FIG. 7 depicts a flow diagram of an example method of determining optical flow as part of scene flow estimation according to example embodiments of the present disclosure. One or more portions of a method 700 can be implemented by one or more devices (e.g., one or more computing devices) or systems including, for example, the operations computing system 104, the vehicle 108, or the vehicle computing system 112, shown in FIG. 1. Moreover, one or more portions of the method 700 can be implemented as an algorithm on the hardware components of the devices described herein (e.g., as in FIG. 1) to, for example, generate outputs including estimated motion flow of objects in an environment based on representations of the environment from different perspectives. In some embodiments, one or more portions of the method 700 can be performed as part of the method 300 that is depicted in FIG. 3 and/or the method 600 that is depicted in FIG. 6. Further, 702 of the method 700 can be performed as part of determining one or more features of the plurality of representations that are associated with a large context as described in 602 of the method 600; and 704 of the method 700 can be performed as part of warping the one or more features of the plurality of representations associated with a large context based at least in part on a coarse to fine scheme as described in 604 of the method 600. FIG. 7 depicts elements performed in a particular order for purposes of illustration and discussion. Those of ordinary skill in the art, using the disclosures provided herein, will understand that the elements of any of the methods discussed herein can be adapted, rearranged, expanded, omitted, combined, and/or modified in various ways without deviating from the scope of the present disclosure.

At 702, the method 700 can include determining one or more features which can include the one or more visual features of the plurality of representations associated with a large context based at least in part on a size of each visual feature of the one or more visual features. In some embodiments, the one or more visual features that have large context can include the one or more features with a spatially large context. For example, the operations computing system 104 can determine one or more features of the plurality of representations that include larger object instances including vehicles. In some embodiments, determining the one or more visual features of the one or more features of the plurality of representations associated with a large context can be based at least in part on use of a machine-learned optical flow model.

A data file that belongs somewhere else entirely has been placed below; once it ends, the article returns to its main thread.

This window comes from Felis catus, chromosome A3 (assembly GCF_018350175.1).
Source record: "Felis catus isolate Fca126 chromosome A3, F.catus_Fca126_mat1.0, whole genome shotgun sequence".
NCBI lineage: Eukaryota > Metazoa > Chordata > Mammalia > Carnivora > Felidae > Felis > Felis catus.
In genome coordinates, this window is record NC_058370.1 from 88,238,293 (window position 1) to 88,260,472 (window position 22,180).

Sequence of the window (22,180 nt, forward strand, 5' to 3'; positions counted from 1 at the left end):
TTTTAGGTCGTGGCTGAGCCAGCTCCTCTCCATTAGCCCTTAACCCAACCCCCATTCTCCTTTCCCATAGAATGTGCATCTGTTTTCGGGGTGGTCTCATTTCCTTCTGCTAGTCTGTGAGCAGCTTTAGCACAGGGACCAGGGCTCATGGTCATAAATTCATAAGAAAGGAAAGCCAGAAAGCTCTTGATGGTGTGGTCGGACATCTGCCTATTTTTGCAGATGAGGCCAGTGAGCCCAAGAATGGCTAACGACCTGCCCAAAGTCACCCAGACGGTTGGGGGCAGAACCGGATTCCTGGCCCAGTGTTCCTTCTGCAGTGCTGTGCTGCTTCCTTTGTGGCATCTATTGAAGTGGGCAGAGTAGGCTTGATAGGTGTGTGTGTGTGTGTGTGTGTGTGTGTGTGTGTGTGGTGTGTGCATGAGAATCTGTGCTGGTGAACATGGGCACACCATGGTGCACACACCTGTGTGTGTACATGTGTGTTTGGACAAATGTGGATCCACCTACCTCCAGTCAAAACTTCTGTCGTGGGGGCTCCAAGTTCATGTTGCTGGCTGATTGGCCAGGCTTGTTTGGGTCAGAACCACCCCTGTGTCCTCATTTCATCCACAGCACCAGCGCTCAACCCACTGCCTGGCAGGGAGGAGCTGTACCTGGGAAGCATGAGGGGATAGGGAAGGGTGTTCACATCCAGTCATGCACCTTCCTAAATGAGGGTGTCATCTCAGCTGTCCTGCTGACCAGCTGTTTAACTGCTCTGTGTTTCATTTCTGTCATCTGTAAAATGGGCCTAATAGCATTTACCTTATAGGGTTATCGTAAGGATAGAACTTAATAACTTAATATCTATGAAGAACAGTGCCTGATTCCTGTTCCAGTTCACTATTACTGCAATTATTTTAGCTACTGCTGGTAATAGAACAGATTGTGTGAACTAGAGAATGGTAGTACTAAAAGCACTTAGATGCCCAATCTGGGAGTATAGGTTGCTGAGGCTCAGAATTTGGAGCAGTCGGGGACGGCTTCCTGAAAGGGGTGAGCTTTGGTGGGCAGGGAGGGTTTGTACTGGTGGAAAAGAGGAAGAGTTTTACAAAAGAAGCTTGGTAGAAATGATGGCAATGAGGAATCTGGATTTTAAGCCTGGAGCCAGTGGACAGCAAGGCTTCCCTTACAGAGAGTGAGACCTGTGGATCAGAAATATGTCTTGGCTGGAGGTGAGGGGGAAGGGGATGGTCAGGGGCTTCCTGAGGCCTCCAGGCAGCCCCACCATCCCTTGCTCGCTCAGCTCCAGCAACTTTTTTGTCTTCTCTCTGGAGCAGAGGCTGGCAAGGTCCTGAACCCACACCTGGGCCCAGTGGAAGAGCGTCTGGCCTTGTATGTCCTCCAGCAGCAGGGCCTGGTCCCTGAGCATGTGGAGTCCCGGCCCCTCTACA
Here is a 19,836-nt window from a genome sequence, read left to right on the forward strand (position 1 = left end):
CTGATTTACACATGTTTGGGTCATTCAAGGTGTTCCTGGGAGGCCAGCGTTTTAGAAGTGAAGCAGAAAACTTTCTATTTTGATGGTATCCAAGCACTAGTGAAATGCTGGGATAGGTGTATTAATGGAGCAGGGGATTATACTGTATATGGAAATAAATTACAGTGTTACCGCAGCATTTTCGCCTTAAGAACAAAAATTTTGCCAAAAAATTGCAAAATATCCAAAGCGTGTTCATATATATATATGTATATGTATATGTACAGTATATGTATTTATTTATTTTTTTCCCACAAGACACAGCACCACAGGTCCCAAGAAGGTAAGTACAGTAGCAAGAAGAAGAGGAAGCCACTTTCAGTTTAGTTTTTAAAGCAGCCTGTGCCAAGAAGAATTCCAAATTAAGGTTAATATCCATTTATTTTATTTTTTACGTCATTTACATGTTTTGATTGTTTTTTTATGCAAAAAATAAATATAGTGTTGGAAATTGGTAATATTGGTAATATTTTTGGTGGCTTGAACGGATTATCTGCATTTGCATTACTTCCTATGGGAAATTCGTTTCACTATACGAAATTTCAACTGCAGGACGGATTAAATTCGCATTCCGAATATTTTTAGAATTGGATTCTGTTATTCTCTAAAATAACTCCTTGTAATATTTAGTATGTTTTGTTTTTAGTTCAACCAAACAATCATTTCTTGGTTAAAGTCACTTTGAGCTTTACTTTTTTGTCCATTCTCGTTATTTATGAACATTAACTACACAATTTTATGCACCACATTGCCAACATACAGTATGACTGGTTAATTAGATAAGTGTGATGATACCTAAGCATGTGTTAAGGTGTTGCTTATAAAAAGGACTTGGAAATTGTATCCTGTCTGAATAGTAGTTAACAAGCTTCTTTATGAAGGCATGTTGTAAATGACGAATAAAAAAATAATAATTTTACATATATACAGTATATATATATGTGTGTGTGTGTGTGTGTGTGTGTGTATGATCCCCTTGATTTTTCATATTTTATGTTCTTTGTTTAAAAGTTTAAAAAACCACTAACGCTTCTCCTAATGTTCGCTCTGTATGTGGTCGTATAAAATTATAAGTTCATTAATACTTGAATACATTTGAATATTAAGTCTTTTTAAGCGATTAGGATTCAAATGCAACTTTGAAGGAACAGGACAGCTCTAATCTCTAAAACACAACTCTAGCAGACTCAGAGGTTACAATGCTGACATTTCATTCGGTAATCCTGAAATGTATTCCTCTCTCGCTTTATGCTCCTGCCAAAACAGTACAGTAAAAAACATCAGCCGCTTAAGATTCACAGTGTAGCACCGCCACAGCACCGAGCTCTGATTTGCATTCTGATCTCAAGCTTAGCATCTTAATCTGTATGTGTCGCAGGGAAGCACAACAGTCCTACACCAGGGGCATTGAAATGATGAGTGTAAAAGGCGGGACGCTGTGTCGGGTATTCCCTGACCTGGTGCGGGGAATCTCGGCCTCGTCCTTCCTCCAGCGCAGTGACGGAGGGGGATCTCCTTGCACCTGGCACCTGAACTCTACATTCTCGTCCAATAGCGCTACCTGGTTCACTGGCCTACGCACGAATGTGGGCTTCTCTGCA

At 704, the method 700 can include warping the one or more visual features based at least in part on the size of each visual feature of the one or more visual features. In some embodiments, the one or more visual features that are relatively larger can be progressively warped before the one or more visual features that are relatively smaller. For example, the operations computing system 104 can warp visual features associated with the frame of a bicycle ridden by a cyclist before warping visual features associated with the pedals of the bicycle which are smaller than the frame of the bicycle.

FIG. 8 depicts a flow diagram of an example method of training a machine-learned feature extraction model associated with scene flow estimation according to example embodiments of the present disclosure. One or more portions of a method 800 can be implemented by one or more devices (e.g., one or more computing devices) or systems including, for example, the operations computing system 104, the vehicle 108, or the vehicle computing system 112, shown in FIG. 1. Moreover, one or more portions of the method 800 can be implemented as an algorithm on the hardware components of the devices described herein (e.g., as in FIG. 1) to, for example, generate outputs including estimated motion flow of objects in an environment based on representations of the environment from different perspectives. FIG. 8 depicts elements performed in a particular order for purposes of illustration and discussion. Those of ordinary skill in the art, using the disclosures provided herein, will understand that the elements of any of the methods discussed herein can be adapted, rearranged, expanded, omitted, combined, and/or modified in various ways without deviating from the scope of the present disclosure.